WendyB: What’s your signature piece that all my readers have to have?
Byron: A curve huggin’ white shirt is a must-have.
WendyB: Which is your favorite Barbie?
Byron: I wouldn’t want to make any of them jealous so I would have to say that they’re all my favorite.
WendyB: Is it true that your interest in fashion started when you made a pair of baggy pants for yourself? If you were going to make something for yourself now, what would it be?
Byron: While it’s true that all this started from a pair of pants that I made for myself, I’d probably be walking around in a barrel with suspenders if I had to actually sew anything for myself again.
WendyB: Describe your personal style.
Byron: Relaxed utilitarian.
WendyB: I still have a ruffled “baseball” vest of yours that I got at a sample sale back in the day.A I’m haunted by the fact that I never got the long-sleeved jacket version. If you happen to find one in a size small in the back of your closet, will you give it to me?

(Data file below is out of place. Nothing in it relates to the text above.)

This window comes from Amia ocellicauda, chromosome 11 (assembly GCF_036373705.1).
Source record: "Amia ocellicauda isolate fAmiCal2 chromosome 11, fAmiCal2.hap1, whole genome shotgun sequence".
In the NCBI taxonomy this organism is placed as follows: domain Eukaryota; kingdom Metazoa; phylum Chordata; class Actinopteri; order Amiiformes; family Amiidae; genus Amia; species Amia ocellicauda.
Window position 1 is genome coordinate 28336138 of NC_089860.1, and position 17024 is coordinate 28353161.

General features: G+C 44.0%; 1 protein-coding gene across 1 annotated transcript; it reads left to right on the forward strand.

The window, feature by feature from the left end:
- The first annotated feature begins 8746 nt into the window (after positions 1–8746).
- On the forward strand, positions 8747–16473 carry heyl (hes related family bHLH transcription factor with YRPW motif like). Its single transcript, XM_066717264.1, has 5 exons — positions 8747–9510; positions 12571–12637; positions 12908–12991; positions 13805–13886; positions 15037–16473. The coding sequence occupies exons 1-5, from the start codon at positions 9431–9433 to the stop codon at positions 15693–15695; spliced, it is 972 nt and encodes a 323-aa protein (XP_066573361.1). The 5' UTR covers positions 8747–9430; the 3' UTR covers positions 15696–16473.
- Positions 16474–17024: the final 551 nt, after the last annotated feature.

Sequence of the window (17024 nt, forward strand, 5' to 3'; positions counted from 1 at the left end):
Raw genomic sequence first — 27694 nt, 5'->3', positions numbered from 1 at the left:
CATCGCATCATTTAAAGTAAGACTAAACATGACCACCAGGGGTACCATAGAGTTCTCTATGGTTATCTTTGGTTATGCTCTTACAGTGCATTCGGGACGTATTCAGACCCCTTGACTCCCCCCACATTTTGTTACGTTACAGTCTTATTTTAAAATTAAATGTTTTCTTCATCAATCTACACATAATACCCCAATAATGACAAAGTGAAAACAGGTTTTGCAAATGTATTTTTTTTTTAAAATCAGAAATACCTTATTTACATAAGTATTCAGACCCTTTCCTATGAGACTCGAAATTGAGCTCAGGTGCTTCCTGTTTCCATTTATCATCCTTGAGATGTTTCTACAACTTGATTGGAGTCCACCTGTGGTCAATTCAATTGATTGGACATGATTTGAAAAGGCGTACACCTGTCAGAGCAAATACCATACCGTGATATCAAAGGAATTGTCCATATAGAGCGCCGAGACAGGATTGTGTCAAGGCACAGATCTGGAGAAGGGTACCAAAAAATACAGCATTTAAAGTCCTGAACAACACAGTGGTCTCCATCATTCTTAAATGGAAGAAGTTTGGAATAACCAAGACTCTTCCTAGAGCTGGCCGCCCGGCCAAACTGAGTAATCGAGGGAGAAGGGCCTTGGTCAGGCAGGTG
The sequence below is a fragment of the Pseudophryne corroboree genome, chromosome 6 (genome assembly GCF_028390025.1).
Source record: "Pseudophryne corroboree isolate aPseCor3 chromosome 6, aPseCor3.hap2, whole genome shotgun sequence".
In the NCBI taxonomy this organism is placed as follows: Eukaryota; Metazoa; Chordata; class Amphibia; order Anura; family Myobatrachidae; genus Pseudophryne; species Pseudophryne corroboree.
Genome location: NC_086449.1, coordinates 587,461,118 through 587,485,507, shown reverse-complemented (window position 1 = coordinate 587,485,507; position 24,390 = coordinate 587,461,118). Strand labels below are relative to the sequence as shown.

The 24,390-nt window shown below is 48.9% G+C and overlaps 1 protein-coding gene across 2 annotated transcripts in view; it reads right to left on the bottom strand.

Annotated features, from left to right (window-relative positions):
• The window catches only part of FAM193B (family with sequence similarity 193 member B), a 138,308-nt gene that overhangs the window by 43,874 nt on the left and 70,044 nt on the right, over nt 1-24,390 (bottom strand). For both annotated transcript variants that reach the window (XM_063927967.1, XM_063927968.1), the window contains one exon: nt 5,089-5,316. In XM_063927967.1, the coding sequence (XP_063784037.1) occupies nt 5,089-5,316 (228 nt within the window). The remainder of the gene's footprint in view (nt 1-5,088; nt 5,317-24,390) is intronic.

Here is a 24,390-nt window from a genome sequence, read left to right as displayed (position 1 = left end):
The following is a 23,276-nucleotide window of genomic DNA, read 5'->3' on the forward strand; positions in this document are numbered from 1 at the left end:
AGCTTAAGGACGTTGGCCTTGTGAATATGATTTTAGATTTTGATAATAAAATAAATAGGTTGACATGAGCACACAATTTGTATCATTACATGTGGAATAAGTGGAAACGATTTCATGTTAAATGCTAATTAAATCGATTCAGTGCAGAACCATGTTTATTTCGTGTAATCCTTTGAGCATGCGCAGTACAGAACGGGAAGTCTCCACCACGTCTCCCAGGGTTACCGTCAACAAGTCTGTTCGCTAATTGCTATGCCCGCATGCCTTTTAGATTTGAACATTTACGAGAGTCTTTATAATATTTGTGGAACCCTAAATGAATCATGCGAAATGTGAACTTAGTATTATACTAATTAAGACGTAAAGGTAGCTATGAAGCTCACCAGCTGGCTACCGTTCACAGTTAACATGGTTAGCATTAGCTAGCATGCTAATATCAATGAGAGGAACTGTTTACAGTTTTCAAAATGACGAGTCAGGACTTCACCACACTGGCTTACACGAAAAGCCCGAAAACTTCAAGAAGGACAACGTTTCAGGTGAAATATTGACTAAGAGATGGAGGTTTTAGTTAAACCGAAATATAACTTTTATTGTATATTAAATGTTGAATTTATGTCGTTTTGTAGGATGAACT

Byron: You are too sweet but no, I don’t have one of those…not even in archive. Sorry, but if I ever make anything similar again, I’ll make sure to get it to you.
WendyB: Will it help or hurt my case if I promise to be your best friend in return for that jacket?
Byron: Definitely help.
WendyB: What’s the #1 lesson you’ve learned from your years in the fashion industry?
Byron: It ain’t what you promise, it’s what you deliver that counts.
Ain’t that the truth! Thanks for chatting with me, Byron. Y’all can click here to find out where to buy Byron Lars Beauty Mark.